HPS Investments has raised $9bn for one of the largest-ever funds to supply riskier corporate loans, as struggling companies increasingly turn to private investment groups for debt.

The US specialist debt investment group, which manages $65bn in assets, has completed fundraising for its latest “mezzanine” debt fund, a term for higher-risk corporate loans that typically rank behind those that banks provide, according to a statement seen by the Financial Times.

Its closure is the latest sign of how large investment funds can still draw strong demand to offer debt to companies, even as the spread of coronavirus has driven a record wave of US bankruptcies.

The New York-based company began raising the mezzanine debt fund in April 2019 with a target size of $8bn and has already invested about half of its capital, according to the statement.

While the fund closed with about $9bn of commitments from investors, its total firepower will exceed $11bn, due in part to its use of a borrowing facility — a common practice among private equity and debt investors.

Medium-sized businesses have for years raised debt from so-called “direct lenders” such as HPS, but a recent rush of inflows from deep-pocketed investors like Middle Eastern sovereign wealth funds has given some funds the ability to lend to larger companies.

HPS has emerged as one of a handful that can single-handedly underwrite loans as large as $1bn. While many of these direct lenders are part of larger private equity groups, such as Apollo or Blackstone, HPS is an independent group that spun out of JPMorgan’s hedge fund unit Highbridge in 2016.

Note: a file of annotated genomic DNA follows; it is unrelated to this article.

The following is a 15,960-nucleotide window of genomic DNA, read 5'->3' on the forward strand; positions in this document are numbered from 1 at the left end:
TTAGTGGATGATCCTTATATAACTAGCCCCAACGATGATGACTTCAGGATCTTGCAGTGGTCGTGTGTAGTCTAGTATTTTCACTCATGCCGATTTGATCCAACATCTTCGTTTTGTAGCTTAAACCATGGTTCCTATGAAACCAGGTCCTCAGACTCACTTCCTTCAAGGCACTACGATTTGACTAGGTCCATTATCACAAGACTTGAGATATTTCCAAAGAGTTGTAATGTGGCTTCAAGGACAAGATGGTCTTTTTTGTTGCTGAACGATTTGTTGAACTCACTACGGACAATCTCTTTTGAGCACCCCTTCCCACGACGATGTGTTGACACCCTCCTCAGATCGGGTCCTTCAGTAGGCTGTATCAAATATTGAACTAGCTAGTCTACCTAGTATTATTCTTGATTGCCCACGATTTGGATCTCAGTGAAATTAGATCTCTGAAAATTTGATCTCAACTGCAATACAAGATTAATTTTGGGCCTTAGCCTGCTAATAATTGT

HPS notably led a $1bn loan deal for Canada’s Bombardier in July, plugging a potential funding gap for the aircraft maker as it awaited regulatory approval to sell its €7.5bn train division.

While this debt was secured on some of Bombardier’s assets, the higher-than-typical interest rate meant HPS’s mezzanine fund provided some of the financing, according to people familiar with the matter. The investment vehicle also helped fund last year’s buyout of Montreal-based security group GardaWorld, which last week began a £3bn hostile takeover of UK rival G4S.

Apollo in July unveiled a new direct lending partnership with Abu Dhabi sovereign wealth fund Mubadala, with the aim to deploy $12bn in just three years. Blackstone’s GSO Capital began fundraising on its own new mezzanine debt fund earlier this year, which public filings show has a target size of $7.5bn.

HPS’s mezzanine fund is also able to provide so-called preferred equity, which ranks ahead of common stock and can pay larger annual distributions to holders. The investment firm provided $600m of such financing to Canadian waste management GFL Environmental in August, while also taking part in a $1.75bn preferred equity deal for US grocer Albertsons in May.

Source: Financial Times

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